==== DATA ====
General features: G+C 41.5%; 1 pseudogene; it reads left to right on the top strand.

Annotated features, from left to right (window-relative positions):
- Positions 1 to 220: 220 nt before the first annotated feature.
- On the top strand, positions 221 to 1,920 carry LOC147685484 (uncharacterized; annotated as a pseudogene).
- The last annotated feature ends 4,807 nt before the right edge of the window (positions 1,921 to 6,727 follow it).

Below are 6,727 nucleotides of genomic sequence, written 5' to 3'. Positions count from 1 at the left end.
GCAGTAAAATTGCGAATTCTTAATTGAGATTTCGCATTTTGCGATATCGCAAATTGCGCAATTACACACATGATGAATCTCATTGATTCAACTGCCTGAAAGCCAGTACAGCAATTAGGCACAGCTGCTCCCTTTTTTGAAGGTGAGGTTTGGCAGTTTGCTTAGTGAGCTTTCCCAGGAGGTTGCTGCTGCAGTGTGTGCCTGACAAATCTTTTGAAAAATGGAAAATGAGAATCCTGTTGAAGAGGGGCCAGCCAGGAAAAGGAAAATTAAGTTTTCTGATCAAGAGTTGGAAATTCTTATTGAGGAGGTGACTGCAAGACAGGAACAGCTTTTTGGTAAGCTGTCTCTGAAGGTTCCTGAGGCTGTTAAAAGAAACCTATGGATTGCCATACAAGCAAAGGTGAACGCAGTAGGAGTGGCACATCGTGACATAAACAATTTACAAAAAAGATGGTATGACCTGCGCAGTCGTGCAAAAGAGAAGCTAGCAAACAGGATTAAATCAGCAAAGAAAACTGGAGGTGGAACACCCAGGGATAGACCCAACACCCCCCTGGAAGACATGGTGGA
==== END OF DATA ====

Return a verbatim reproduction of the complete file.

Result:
General features: G+C 41.5%; 1 pseudogene; it reads left to right on the top strand.

Annotated features, from left to right (window-relative positions):
- Positions 1 to 220: 220 nt before the first annotated feature.
- On the top strand, positions 221 to 1,920 carry LOC147685484 (uncharacterized; annotated as a pseudogene).
- The last annotated feature ends 4,807 nt before the right edge of the window (positions 1,921 to 6,727 follow it).

Below are 6,727 nucleotides of genomic sequence, written 5' to 3'. Positions count from 1 at the left end.
GCAGTAAAATTGCGAATTCTTAATTGAGATTTCGCATTTTGCGATATCGCAAATTGCGCAATTACACACATGATGAATCTCATTGATTCAACTGCCTGAAAGCCAGTACAGCAATTAGGCACAGCTGCTCCCTTTTTTGAAGGTGAGGTTTGGCAGTTTGCTTAGTGAGCTTTCCCAGGAGGTTGCTGCTGCAGTGTGTGCCTGACAAATCTTTTGAAAAATGGAAAATGAGAATCCTGTTGAAGAGGGGCCAGCCAGGAAAAGGAAAATTAAGTTTTCTGATCAAGAGTTGGAAATTCTTATTGAGGAGGTGACTGCAAGACAGGAACAGCTTTTTGGTAAGCTGTCTCTGAAGGTTCCTGAGGCTGTTAAAAGAAACCTATGGATTGCCATACAAGCAAAGGTGAACGCAGTAGGAGTGGCACATCGTGACATAAACAATTTACAAAAAAGATGGTATGACCTGCGCAGTCGTGCAAAAGAGAAGCTAGCAAACAGGATTAAATCAGCAAAGAAAACTGGAGGTGGAACACCCAGGGATAGACCCAACACCCCCCTGGAAGACATGGTGGA